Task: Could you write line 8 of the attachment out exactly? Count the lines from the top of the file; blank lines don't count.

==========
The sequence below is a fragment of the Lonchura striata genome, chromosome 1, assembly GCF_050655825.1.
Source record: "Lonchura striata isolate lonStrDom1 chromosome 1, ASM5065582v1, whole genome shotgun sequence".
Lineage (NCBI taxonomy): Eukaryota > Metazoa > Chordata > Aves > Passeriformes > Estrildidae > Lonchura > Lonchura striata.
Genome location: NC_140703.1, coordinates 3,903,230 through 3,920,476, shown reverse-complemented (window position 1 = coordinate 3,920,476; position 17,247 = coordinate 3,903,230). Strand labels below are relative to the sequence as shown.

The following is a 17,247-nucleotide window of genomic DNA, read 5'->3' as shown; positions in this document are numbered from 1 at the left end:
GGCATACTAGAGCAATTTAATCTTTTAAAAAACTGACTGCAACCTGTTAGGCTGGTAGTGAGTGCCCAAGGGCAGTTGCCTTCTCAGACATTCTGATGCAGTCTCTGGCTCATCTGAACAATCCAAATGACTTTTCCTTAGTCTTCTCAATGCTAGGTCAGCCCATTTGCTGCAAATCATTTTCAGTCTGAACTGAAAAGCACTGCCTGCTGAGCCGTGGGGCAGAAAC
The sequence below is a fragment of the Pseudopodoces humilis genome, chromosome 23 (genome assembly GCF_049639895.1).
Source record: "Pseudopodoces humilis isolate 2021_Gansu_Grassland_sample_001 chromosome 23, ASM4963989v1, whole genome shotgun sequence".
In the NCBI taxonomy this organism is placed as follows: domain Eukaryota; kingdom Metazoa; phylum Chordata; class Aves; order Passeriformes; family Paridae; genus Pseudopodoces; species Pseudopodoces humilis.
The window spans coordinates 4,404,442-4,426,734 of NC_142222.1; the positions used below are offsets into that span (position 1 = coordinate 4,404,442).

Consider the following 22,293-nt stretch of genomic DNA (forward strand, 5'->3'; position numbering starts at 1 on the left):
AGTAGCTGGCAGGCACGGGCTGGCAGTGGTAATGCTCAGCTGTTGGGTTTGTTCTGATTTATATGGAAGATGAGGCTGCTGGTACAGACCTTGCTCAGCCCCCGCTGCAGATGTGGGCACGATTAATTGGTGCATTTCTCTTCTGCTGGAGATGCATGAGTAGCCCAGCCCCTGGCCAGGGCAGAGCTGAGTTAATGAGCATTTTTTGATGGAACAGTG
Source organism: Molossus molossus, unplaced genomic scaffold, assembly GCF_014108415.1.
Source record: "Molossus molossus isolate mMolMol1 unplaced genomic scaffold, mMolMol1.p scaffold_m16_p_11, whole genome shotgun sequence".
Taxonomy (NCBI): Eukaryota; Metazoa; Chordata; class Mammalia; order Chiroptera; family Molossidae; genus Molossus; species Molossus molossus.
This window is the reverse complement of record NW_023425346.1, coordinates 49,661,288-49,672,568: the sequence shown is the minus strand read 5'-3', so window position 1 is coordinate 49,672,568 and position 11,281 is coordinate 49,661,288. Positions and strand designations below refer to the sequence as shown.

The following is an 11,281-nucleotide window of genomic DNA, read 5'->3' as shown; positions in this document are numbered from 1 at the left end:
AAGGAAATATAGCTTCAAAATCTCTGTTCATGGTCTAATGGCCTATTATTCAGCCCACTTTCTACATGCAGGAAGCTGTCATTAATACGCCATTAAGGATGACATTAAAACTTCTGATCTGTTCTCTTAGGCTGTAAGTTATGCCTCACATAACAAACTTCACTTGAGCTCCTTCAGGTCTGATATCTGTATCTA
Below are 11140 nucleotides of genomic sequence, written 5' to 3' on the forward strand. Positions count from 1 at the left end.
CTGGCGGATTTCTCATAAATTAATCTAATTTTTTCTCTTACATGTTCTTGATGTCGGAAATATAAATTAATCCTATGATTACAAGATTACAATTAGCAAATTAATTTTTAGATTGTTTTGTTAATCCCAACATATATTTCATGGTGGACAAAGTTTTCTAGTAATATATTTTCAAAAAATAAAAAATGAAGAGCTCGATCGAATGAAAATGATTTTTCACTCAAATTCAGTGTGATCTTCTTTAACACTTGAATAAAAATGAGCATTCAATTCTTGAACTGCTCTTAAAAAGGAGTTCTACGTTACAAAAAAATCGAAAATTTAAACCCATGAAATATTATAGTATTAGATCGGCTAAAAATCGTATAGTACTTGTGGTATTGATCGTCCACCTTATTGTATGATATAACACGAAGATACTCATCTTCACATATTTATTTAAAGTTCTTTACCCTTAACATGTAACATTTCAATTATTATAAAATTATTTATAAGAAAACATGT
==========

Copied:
Source record: "Pseudopodoces humilis isolate 2021_Gansu_Grassland_sample_001 chromosome 23, ASM4963989v1, whole genome shotgun sequence".